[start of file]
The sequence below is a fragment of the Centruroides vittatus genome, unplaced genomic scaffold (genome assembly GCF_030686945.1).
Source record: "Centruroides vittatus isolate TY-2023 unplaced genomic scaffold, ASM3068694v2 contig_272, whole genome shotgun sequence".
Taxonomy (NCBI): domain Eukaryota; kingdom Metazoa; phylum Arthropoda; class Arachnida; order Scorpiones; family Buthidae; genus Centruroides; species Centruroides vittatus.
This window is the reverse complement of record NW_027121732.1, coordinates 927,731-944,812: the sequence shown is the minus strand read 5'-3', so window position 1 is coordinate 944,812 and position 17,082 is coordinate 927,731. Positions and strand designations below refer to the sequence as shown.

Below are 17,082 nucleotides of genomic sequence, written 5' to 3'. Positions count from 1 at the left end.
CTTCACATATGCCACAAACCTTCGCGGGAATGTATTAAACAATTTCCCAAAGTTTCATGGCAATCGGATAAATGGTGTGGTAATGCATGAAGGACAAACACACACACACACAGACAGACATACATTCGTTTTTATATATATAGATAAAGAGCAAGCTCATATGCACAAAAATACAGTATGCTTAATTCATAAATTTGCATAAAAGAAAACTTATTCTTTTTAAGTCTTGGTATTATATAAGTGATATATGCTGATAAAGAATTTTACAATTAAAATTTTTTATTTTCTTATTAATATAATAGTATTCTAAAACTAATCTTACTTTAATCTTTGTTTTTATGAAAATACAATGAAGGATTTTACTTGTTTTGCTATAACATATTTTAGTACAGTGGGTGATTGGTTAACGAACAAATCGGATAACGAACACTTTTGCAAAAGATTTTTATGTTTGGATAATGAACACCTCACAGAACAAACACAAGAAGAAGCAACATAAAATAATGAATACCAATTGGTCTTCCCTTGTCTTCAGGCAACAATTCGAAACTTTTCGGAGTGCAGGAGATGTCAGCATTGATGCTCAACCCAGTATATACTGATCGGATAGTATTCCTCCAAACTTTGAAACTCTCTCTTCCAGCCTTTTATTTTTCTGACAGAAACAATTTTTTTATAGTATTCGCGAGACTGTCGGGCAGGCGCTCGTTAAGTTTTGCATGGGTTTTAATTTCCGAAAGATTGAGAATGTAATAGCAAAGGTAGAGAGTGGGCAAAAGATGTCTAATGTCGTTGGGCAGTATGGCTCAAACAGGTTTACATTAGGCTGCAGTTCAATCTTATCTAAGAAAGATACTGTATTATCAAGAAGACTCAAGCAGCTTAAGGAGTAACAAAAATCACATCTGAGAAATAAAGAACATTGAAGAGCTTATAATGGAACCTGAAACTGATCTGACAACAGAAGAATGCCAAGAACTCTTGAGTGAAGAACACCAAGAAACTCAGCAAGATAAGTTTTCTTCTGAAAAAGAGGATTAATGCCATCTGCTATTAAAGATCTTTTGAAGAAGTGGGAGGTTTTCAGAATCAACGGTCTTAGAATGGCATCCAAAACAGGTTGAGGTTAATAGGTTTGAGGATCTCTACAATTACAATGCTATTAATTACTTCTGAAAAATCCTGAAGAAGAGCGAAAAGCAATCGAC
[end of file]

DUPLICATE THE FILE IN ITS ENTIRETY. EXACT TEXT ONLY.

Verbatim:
The sequence below is a fragment of the Centruroides vittatus genome, unplaced genomic scaffold (genome assembly GCF_030686945.1).
Source record: "Centruroides vittatus isolate TY-2023 unplaced genomic scaffold, ASM3068694v2 contig_272, whole genome shotgun sequence".
Taxonomy (NCBI): domain Eukaryota; kingdom Metazoa; phylum Arthropoda; class Arachnida; order Scorpiones; family Buthidae; genus Centruroides; species Centruroides vittatus.
This window is the reverse complement of record NW_027121732.1, coordinates 927,731-944,812: the sequence shown is the minus strand read 5'-3', so window position 1 is coordinate 944,812 and position 17,082 is coordinate 927,731. Positions and strand designations below refer to the sequence as shown.

Below are 17,082 nucleotides of genomic sequence, written 5' to 3'. Positions count from 1 at the left end.
CTTCACATATGCCACAAACCTTCGCGGGAATGTATTAAACAATTTCCCAAAGTTTCATGGCAATCGGATAAATGGTGTGGTAATGCATGAAGGACAAACACACACACACACAGACAGACATACATTCGTTTTTATATATATAGATAAAGAGCAAGCTCATATGCACAAAAATACAGTATGCTTAATTCATAAATTTGCATAAAAGAAAACTTATTCTTTTTAAGTCTTGGTATTATATAAGTGATATATGCTGATAAAGAATTTTACAATTAAAATTTTTTATTTTCTTATTAATATAATAGTATTCTAAAACTAATCTTACTTTAATCTTTGTTTTTATGAAAATACAATGAAGGATTTTACTTGTTTTGCTATAACATATTTTAGTACAGTGGGTGATTGGTTAACGAACAAATCGGATAACGAACACTTTTGCAAAAGATTTTTATGTTTGGATAATGAACACCTCACAGAACAAACACAAGAAGAAGCAACATAAAATAATGAATACCAATTGGTCTTCCCTTGTCTTCAGGCAACAATTCGAAACTTTTCGGAGTGCAGGAGATGTCAGCATTGATGCTCAACCCAGTATATACTGATCGGATAGTATTCCTCCAAACTTTGAAACTCTCTCTTCCAGCCTTTTATTTTTCTGACAGAAACAATTTTTTTATAGTATTCGCGAGACTGTCGGGCAGGCGCTCGTTAAGTTTTGCATGGGTTTTAATTTCCGAAAGATTGAGAATGTAATAGCAAAGGTAGAGAGTGGGCAAAAGATGTCTAATGTCGTTGGGCAGTATGGCTCAAACAGGTTTACATTAGGCTGCAGTTCAATCTTATCTAAGAAAGATACTGTATTATCAAGAAGACTCAAGCAGCTTAAGGAGTAACAAAAATCACATCTGAGAAATAAAGAACATTGAAGAGCTTATAATGGAACCTGAAACTGATCTGACAACAGAAGAATGCCAAGAACTCTTGAGTGAAGAACACCAAGAAACTCAGCAAGATAAGTTTTCTTCTGAAAAAGAGGATTAATGCCATCTGCTATTAAAGATCTTTTGAAGAAGTGGGAGGTTTTCAGAATCAACGGTCTTAGAATGGCATCCAAAACAGGTTGAGGTTAATAGGTTTGAGGATCTCTACAATTACAATGCTATTAATTACTTCTGAAAAATCCTGAAGAAGAGCGAAAAGCAATCGAC